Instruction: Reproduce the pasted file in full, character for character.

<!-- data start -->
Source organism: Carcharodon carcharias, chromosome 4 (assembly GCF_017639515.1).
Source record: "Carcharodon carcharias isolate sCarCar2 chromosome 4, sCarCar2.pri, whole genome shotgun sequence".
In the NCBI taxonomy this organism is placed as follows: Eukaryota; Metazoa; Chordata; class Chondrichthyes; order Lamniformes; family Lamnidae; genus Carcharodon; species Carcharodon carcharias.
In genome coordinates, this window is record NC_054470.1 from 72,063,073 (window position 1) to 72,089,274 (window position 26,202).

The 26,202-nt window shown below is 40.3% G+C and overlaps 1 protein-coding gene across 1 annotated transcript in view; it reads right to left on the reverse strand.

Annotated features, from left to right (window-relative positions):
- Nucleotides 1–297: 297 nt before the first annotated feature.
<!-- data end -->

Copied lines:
Source organism: Carcharodon carcharias, chromosome 4 (assembly GCF_017639515.1).
Source record: "Carcharodon carcharias isolate sCarCar2 chromosome 4, sCarCar2.pri, whole genome shotgun sequence".
In the NCBI taxonomy this organism is placed as follows: Eukaryota; Metazoa; Chordata; class Chondrichthyes; order Lamniformes; family Lamnidae; genus Carcharodon; species Carcharodon carcharias.
In genome coordinates, this window is record NC_054470.1 from 72,063,073 (window position 1) to 72,089,274 (window position 26,202).

The 26,202-nt window shown below is 40.3% G+C and overlaps 1 protein-coding gene across 1 annotated transcript in view; it reads right to left on the reverse strand.

Annotated features, from left to right (window-relative positions):
- Nucleotides 1–297: 297 nt before the first annotated feature.